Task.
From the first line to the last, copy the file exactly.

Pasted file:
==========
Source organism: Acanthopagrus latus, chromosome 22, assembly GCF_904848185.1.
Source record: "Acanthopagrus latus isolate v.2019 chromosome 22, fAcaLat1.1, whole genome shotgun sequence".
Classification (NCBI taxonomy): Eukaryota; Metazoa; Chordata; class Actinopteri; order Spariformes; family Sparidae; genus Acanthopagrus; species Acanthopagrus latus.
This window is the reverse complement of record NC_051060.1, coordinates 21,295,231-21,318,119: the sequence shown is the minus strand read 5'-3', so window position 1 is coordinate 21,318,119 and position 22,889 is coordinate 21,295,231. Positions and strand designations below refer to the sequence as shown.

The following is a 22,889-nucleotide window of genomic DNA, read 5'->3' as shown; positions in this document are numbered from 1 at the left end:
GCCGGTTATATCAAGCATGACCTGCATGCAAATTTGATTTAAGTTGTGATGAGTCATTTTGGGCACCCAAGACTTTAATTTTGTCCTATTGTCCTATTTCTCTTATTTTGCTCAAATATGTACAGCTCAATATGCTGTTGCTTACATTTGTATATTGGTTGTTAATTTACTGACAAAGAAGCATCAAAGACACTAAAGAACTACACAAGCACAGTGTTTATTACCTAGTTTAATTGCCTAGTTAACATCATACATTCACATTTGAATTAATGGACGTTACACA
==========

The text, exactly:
Source organism: Acanthopagrus latus, chromosome 22, assembly GCF_904848185.1.
Source record: "Acanthopagrus latus isolate v.2019 chromosome 22, fAcaLat1.1, whole genome shotgun sequence".
Classification (NCBI taxonomy): Eukaryota; Metazoa; Chordata; class Actinopteri; order Spariformes; family Sparidae; genus Acanthopagrus; species Acanthopagrus latus.
This window is the reverse complement of record NC_051060.1, coordinates 21,295,231-21,318,119: the sequence shown is the minus strand read 5'-3', so window position 1 is coordinate 21,318,119 and position 22,889 is coordinate 21,295,231. Positions and strand designations below refer to the sequence as shown.

The following is a 22,889-nucleotide window of genomic DNA, read 5'->3' as shown; positions in this document are numbered from 1 at the left end:
GCCGGTTATATCAAGCATGACCTGCATGCAAATTTGATTTAAGTTGTGATGAGTCATTTTGGGCACCCAAGACTTTAATTTTGTCCTATTGTCCTATTTCTCTTATTTTGCTCAAATATGTACAGCTCAATATGCTGTTGCTTACATTTGTATATTGGTTGTTAATTTACTGACAAAGAAGCATCAAAGACACTAAAGAACTACACAAGCACAGTGTTTATTACCTAGTTTAATTGCCTAGTTAACATCATACATTCACATTTGAATTAATGGACGTTACACA